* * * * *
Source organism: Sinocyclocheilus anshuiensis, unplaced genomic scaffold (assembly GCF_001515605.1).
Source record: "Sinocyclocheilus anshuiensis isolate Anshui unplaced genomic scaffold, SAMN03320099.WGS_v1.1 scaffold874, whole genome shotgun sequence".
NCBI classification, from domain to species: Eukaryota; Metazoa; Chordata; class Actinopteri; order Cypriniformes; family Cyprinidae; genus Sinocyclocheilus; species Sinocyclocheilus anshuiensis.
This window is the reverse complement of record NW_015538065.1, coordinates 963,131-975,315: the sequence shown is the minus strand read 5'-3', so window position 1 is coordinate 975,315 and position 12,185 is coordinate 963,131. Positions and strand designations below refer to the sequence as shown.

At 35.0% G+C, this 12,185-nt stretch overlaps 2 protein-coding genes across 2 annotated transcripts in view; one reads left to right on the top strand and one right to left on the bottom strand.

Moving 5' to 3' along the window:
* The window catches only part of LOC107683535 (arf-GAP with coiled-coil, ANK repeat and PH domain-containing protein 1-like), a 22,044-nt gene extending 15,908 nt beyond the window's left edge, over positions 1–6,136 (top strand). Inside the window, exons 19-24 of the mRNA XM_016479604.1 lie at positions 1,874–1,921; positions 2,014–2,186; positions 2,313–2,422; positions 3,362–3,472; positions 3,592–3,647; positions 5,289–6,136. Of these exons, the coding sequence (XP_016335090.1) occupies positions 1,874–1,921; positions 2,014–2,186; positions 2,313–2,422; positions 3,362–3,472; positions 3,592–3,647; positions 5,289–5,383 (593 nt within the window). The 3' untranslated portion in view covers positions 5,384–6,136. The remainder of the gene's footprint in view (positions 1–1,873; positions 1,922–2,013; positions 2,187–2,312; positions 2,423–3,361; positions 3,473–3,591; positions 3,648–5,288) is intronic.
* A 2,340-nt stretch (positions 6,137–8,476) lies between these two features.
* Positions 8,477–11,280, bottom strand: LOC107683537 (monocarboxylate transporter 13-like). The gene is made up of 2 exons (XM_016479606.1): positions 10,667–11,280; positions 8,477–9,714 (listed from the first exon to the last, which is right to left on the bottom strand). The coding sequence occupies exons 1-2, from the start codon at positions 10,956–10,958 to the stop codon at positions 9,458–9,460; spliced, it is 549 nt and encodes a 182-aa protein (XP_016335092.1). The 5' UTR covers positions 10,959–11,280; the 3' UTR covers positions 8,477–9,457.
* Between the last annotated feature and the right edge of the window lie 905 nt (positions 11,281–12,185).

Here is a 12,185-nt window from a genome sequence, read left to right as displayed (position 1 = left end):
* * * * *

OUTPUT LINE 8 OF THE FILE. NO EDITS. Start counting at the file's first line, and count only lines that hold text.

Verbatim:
* A 2,340-nt stretch (positions 6,137–8,476) lies between these two features.